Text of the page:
He was in Drake's expedition to restore Dom Antonio to the throne of Portugal (1589), and captured some Spanish vessels intended for a fresh invasion of England. Visiting Ireland, he saw Edmund Spenser, with whom he had already contracted a friendship, and brought him to Elizabeth's court to present to her majesty three books of the "Faerie Queen." In the hope of shattering the power of Spain in the West Indies, he collected, mostly at his own expense, and sailed with a fleet of 13 vessels, and with Frobisher captured the largest Spanish prize that had ever been brought to an English port. Soon after this (1591) it was discovered that he had debauched one of the queen's maids of honor, the daughter of Sir Nicholas Throgmorton; and though he married the lady and lived with her happily till his death, such an offence was not to be overlooked. Imprisoned for two months and banished from court, he employed the period of his disgrace in planning an expedition to Guiana. He set sail with five ships in 1595, and returned the same year, after exploring a considerable extent of country about the Orinoco and destroying the Spanish settlement of San Josť. He published on his return a highly colored account of this voyage, in his "Discovery of the large, rich, and beautiful Empire of Guiana" (4to, 1596). He cooperated in the capture of Cadiz, was wounded, and was restored to the queen's favor.

In 1597 he sailed under Essex against the Azores, and took Fayal, but quarrelled with his commander and returned. He had obtained a grant of the manor of Sherborne in Dorsetshire, which he magnificently embellished, was sent with Lord Cobham on a joint embassy to the Netherlands in 1600, and on his return was made governor of Jersey. The execution of Essex, which he was supposed to have had an agency in effecting, added greatly to the public odium with which he was regarded, and the death of Elizabeth in 1603 proved a final blow to his fortunes. On the accession of James he was stripped of his preferments, forbidden the royal presence, and shortly afterward arrested on charge of conspiring to place Lady Arabella Stuart on the throne. He made an attempt, probably feigned, to commit suicide. Convicted on the slightest evidence, after a rancorous speech from Attorney General Coke, he was reprieved and sent to the tower, and his estates were given to Carr, afterward earl of Somerset. During his 13 years' imprisonment he composed his "History of the World" (1614), a work greatly superior both in style and matter to the English historical compositions which had preceded it. For six years his wife was permitted to bear him company.

At last, Villiers having supplanted Somerset in the royal favor, Raleigh was liberated in March, 1615, but not pardoned. Obtaining from James a commission as admiral of the fleet with ample privileges, he fitted out 14 ships, and reached Guiana with the loss of two in November, 1617. Keymis was sent up the Orinoco with 250 men in boats, landed at the Spanish settlement of St. Thomas, and, in defiance of the peaceable instructions of James, killed the governor and set fire to the town. Raleigh's eldest son was killed in the action. Unable either to advance or to maintain their position, they retreated in haste to the ships, a Spanish fleet, which had been informed of their intended movements, hovering near them. Keymis, reproached for his ill success, committed suicide; many of the sailors mutinied; the ships scattered; and Raleigh landed at Plymouth in June, 1618, completely broken in fortune and reputation. He was soon arrested, and failing in an attempt, by feigning madness, to escape to France, was committed to the tower. The Spanish ambassador demanded his punishment, and James was not reluctant to grant it.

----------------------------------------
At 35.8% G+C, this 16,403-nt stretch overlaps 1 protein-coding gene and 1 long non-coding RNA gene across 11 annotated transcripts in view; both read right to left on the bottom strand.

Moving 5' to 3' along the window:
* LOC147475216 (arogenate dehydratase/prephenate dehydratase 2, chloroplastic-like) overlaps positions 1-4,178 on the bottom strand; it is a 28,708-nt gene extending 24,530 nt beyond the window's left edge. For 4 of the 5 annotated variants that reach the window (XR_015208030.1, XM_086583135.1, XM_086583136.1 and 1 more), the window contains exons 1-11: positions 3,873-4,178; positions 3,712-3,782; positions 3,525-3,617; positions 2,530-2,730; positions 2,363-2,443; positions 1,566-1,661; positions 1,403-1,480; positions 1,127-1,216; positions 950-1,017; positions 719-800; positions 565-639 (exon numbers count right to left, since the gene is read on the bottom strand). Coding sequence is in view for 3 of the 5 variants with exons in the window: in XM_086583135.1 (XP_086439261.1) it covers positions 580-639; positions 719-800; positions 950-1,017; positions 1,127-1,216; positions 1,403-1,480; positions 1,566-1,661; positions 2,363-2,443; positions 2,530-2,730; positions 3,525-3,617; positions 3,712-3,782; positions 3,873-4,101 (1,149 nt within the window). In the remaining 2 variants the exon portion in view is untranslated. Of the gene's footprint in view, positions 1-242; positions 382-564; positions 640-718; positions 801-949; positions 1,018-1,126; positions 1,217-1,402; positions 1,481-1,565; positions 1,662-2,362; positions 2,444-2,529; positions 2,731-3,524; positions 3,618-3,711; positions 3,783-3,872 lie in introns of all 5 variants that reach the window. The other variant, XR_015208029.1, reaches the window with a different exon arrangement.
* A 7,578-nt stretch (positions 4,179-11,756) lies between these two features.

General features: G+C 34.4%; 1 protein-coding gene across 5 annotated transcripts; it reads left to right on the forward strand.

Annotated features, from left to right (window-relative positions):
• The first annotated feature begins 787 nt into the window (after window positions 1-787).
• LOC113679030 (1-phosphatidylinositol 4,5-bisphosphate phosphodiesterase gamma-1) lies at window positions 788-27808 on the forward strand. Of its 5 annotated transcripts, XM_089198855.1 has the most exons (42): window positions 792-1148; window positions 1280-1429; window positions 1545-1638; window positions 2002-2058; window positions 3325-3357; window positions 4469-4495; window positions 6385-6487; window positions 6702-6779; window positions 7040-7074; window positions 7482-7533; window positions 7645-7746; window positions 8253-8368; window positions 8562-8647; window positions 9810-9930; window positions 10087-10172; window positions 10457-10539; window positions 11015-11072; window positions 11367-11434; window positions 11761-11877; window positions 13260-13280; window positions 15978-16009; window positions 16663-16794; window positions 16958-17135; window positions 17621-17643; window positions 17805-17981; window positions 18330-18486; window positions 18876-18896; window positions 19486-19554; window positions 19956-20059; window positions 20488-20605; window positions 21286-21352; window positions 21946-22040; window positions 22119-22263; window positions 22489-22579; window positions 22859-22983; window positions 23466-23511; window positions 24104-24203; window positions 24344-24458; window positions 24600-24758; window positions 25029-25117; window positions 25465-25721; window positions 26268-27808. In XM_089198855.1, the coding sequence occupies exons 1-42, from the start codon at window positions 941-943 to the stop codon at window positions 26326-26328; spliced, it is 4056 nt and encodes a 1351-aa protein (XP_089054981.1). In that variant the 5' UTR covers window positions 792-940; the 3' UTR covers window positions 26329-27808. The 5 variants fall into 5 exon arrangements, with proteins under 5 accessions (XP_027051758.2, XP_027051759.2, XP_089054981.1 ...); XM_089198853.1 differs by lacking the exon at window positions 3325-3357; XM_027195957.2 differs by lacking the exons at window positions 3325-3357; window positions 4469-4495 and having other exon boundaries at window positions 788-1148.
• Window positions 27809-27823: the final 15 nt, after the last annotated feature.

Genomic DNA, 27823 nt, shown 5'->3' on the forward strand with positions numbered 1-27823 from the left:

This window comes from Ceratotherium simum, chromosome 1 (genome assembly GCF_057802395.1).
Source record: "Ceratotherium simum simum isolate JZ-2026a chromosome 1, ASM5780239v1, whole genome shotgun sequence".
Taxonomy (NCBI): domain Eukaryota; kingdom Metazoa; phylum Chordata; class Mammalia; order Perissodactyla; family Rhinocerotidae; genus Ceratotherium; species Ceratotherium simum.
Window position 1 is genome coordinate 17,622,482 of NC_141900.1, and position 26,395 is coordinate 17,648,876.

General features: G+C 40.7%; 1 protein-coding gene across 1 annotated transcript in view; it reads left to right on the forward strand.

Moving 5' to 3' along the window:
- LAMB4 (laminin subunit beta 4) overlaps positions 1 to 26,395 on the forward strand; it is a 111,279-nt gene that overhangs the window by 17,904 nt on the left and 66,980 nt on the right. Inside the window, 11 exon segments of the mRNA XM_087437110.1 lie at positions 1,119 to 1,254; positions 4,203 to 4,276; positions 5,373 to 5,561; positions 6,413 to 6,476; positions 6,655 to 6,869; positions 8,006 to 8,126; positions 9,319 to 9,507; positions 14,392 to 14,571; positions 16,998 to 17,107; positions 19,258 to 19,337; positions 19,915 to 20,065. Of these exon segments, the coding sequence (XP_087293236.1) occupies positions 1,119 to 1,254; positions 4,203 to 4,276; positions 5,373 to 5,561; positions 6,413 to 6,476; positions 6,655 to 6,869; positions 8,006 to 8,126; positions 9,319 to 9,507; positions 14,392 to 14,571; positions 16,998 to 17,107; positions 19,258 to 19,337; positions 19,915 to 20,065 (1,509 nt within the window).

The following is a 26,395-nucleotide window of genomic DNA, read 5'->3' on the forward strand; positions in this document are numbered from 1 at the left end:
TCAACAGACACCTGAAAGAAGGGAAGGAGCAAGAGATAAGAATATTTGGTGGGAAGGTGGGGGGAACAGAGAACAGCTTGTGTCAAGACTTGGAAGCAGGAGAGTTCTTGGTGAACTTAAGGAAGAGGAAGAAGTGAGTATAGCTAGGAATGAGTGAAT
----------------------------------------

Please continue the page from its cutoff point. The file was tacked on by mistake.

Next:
The judges decided that, being still under judgment of death pronounced in 1603, he could not be tried again, and it was resolved to execute the former sentence. - Raleigh was a man of imposing person, dauntless courage, extensive knowledge, and varied accomplishments. His speeches show a knowledge of the principles of political economy far above his time. His literary productions, besides those already mentioned, include some short poems, "Maxims of State," "The Cabinet Council," "The Sceptic," and "Advice to his Son;" and he is also remembered in the world of letters as the founder of the " Mermaid club." His life has been written by William Oldys, Arthur Cayley (2 vols. 4to, London, 1805-6), Mrs. A. T. Thomson (8vo, London, 1830), P. F. Tytler (Edinburgh, 1833), and Edward Edwards (2 vols., London, 1868). His poems were collected by Sir E. Brydges (London, 1814), his "Miscellaneous Writings" by Dr. Birch (2 vols., 1751), and his "Complete Works" were published at Oxford (8 vols., 1829).